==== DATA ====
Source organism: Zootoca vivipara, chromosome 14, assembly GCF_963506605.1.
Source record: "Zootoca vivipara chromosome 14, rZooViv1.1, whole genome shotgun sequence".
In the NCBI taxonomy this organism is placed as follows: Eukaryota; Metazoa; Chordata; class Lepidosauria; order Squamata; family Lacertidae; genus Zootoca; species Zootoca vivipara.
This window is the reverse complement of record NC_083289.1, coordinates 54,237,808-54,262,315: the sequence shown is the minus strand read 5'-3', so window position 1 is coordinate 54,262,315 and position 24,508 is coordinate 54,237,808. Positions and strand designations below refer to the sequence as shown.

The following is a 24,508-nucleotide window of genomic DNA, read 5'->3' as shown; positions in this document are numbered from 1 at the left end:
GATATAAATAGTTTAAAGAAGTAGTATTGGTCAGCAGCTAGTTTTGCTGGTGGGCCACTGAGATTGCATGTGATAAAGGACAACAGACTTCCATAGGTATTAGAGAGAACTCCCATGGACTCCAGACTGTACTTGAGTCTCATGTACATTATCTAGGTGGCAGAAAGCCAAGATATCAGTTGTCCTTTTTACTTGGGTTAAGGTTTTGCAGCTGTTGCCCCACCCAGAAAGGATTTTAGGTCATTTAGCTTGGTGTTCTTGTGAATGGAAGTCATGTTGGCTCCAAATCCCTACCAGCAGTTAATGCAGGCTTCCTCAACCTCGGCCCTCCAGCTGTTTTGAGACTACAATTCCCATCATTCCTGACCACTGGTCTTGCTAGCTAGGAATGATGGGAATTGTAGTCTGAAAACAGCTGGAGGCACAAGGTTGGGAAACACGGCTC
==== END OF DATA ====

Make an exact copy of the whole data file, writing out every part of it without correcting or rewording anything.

Source organism: Zootoca vivipara, chromosome 14, assembly GCF_963506605.1.
Source record: "Zootoca vivipara chromosome 14, rZooViv1.1, whole genome shotgun sequence".
In the NCBI taxonomy this organism is placed as follows: Eukaryota; Metazoa; Chordata; class Lepidosauria; order Squamata; family Lacertidae; genus Zootoca; species Zootoca vivipara.
This window is the reverse complement of record NC_083289.1, coordinates 54,237,808-54,262,315: the sequence shown is the minus strand read 5'-3', so window position 1 is coordinate 54,262,315 and position 24,508 is coordinate 54,237,808. Positions and strand designations below refer to the sequence as shown.

The following is a 24,508-nucleotide window of genomic DNA, read 5'->3' as shown; positions in this document are numbered from 1 at the left end:
GATATAAATAGTTTAAAGAAGTAGTATTGGTCAGCAGCTAGTTTTGCTGGTGGGCCACTGAGATTGCATGTGATAAAGGACAACAGACTTCCATAGGTATTAGAGAGAACTCCCATGGACTCCAGACTGTACTTGAGTCTCATGTACATTATCTAGGTGGCAGAAAGCCAAGATATCAGTTGTCCTTTTTACTTGGGTTAAGGTTTTGCAGCTGTTGCCCCACCCAGAAAGGATTTTAGGTCATTTAGCTTGGTGTTCTTGTGAATGGAAGTCATGTTGGCTCCAAATCCCTACCAGCAGTTAATGCAGGCTTCCTCAACCTCGGCCCTCCAGCTGTTTTGAGACTACAATTCCCATCATTCCTGACCACTGGTCTTGCTAGCTAGGAATGATGGGAATTGTAGTCTGAAAACAGCTGGAGGCACAAGGTTGGGAAACACGGCTC